There are plenty of Harlem Line trains that stop at Fordham and many of them originate in North White Plains and there are a reasonable number of seats once they get to Fordham. The New Haven Line trains, on the other hand, probably have very few seats after the train leaves Mt. Vernon East. The New Haven Line, in general, has the highest ridership in the Metro North section and the State of Connecticut contributes a lot to the service. As a result, Connecticut probably is using those excuses for the MTA not to allow passengers to travel on a New Haven Line train from Fordham to Grand Central Terminal. A few New Haven bound trains stop at Fordham but once they pull out of Grand Central heading east and after they depart Stamford heading west, those trains are very crowded.

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Re: Fordham Service Questions (GCT - Fordham and New Haven L

Post by Ridgefielder » Thu Nov 15, 2018 12:46 pm

Jeff Smith wrote:Solutions? I'm not sure how much local Bronx service the Harlem offers (and not sure where most of it originates, but I assume NWP), but couldn't something be done with the NH, perhaps ending in New Rochelle for a turn of equipment? Or you could even turn it in Mt. Vernon East, which would allow all equipment to perform the service, and where passengers could transfer to the Stamford Local.

This would leave CT out of it.
I just looked at the schedule. There are 47 inbound departures from Fordham on a weekday, and the longest gap between trains appears to be the 40 minutes between #308 at 0638 and #312 at 0718. And as someone who frequently rides #312 in the morning I can tell you that there are more passengers getting off that train at Fordham than there are getting on.

The Daily News is trying to gin up a story out of nothing here.

truck6018
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Re: Fordham Service Questions (GCT - Fordham and New Haven L

Post by truck6018 » Fri Nov 23, 2018 5:56 pm

Ridgefielder wrote: The Daily News is trying to gin up a story out of nothing here.
Like that's something new.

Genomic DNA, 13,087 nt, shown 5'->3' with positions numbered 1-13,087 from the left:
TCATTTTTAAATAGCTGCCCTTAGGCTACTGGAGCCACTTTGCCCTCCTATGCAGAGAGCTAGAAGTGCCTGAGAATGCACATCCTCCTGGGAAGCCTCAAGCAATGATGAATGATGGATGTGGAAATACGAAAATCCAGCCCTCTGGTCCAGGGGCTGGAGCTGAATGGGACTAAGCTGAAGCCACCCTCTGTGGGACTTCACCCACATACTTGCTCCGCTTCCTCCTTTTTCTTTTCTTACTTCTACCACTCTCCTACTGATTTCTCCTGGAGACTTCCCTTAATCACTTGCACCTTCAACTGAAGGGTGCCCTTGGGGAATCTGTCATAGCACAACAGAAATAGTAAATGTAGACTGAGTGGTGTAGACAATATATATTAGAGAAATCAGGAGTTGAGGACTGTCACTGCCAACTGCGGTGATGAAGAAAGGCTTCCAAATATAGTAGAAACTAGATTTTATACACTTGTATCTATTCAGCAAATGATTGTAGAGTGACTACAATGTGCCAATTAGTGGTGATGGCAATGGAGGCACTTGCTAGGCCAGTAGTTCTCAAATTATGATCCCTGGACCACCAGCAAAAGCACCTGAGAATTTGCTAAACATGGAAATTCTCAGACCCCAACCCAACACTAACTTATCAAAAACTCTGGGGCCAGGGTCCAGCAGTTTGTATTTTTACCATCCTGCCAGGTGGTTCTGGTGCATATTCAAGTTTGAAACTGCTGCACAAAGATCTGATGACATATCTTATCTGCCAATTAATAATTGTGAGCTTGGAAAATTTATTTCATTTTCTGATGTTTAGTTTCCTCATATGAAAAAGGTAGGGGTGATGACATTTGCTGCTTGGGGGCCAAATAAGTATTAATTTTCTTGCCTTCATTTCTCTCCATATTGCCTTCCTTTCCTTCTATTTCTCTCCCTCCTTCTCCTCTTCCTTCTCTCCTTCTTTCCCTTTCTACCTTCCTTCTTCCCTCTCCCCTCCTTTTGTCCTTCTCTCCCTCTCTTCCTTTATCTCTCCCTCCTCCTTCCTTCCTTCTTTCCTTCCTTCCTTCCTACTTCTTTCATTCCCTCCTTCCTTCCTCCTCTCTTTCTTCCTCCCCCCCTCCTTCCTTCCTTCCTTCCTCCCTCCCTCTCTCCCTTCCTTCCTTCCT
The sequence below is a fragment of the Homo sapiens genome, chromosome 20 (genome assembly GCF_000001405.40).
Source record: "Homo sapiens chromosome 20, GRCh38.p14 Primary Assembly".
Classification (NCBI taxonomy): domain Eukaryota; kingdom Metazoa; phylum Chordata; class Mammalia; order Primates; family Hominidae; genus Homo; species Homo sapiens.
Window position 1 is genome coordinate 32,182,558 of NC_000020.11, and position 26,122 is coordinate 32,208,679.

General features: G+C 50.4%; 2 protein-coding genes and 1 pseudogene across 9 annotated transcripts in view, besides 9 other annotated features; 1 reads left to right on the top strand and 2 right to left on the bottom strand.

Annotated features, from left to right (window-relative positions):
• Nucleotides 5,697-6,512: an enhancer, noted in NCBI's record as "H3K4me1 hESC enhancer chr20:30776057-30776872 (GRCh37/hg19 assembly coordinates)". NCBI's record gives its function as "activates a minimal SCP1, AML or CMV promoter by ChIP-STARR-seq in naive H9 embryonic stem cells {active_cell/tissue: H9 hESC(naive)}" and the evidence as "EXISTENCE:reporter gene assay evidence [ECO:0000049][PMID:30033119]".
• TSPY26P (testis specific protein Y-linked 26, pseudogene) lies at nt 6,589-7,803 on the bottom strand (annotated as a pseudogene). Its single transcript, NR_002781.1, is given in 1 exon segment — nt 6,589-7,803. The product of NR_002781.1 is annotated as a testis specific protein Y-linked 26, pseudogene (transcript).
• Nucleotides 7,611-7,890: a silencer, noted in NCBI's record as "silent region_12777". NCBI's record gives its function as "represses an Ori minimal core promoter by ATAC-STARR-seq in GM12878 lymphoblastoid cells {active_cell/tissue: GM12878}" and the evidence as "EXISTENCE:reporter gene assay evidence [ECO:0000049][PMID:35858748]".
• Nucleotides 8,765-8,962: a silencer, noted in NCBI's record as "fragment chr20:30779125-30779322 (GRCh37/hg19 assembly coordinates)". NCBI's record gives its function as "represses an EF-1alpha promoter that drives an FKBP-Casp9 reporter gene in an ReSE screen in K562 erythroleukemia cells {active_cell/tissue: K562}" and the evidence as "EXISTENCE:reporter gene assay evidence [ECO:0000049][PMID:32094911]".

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Re: Fordham Service Questions (GCT - Fordham and New Haven L

Post by 35dtmrs92 » Tue Nov 27, 2018 6:15 pm

No, with all due respect, there is a real issue here. Today's Fordham-GCT service seems to be an average of a train every 30-40 minutes. The low frequency combined with the need to board the right train likely drives away riders. Conversely, permitting Fordham-to-GCT riders to board CT-origin trains, which would roughly double the frequency and eliminate confusion, would likely spur greater ridership. I have ridden a few inbound trains that called at Fordham; I believe there is little reason to worry about Fordham riders fitting on board. Just like the Harlem Line trains, inbound CT-origin trains are also letting passengers off at Fordham; there would be no point of stopping otherwise. I find it difficult to believe that most inbounds from CT would have an issue with another 20-30 passengers getting on for a duration that most would be comfortable standing. Outbound, GCT-Fordham riders would probably add little to the already heavy loads on CT-bound trains and would be alighting early in the run. The trains don't have to attract legions of passengers for acceptance of Fordham<->GCT passengers on New Haven trains to be worth it. Even inducing a further 5 passengers per train on average (less than one passenger per car) would yield hundreds of thousands of dollars annually for little to no marginal cost in conductors or journey time.

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Re: Fordham Service Questions (GCT - Fordham and New Haven L

Post by truck6018 » Fri Nov 30, 2018 3:54 pm

It's nothing to do with train capacity, conductors or travel time. It has everything to do with CDOT and their policies. Metro North only operates the trains to CDOT's specifications.